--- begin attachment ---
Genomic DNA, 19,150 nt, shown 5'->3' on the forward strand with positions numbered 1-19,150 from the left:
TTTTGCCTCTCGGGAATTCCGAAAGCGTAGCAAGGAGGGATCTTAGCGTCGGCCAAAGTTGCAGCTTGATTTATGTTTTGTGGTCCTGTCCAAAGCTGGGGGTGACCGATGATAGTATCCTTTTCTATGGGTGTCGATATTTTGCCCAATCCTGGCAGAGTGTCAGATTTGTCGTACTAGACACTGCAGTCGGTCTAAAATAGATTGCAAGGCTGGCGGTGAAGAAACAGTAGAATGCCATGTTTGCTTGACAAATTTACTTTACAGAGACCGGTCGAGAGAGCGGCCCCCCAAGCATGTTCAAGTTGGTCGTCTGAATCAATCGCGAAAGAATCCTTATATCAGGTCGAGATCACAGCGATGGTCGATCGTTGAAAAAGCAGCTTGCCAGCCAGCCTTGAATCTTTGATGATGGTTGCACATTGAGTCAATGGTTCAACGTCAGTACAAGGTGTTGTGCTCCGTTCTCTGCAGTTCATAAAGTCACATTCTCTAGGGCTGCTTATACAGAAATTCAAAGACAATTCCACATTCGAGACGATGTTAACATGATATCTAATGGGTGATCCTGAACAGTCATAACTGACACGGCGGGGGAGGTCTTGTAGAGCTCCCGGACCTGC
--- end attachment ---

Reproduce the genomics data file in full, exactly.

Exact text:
Genomic DNA, 19,150 nt, shown 5'->3' on the forward strand with positions numbered 1-19,150 from the left:
TTTTGCCTCTCGGGAATTCCGAAAGCGTAGCAAGGAGGGATCTTAGCGTCGGCCAAAGTTGCAGCTTGATTTATGTTTTGTGGTCCTGTCCAAAGCTGGGGGTGACCGATGATAGTATCCTTTTCTATGGGTGTCGATATTTTGCCCAATCCTGGCAGAGTGTCAGATTTGTCGTACTAGACACTGCAGTCGGTCTAAAATAGATTGCAAGGCTGGCGGTGAAGAAACAGTAGAATGCCATGTTTGCTTGACAAATTTACTTTACAGAGACCGGTCGAGAGAGCGGCCCCCCAAGCATGTTCAAGTTGGTCGTCTGAATCAATCGCGAAAGAATCCTTATATCAGGTCGAGATCACAGCGATGGTCGATCGTTGAAAAAGCAGCTTGCCAGCCAGCCTTGAATCTTTGATGATGGTTGCACATTGAGTCAATGGTTCAACGTCAGTACAAGGTGTTGTGCTCCGTTCTCTGCAGTTCATAAAGTCACATTCTCTAGGGCTGCTTATACAGAAATTCAAAGACAATTCCACATTCGAGACGATGTTAACATGATATCTAATGGGTGATCCTGAACAGTCATAACTGACACGGCGGGGGAGGTCTTGTAGAGCTCCCGGACCTGC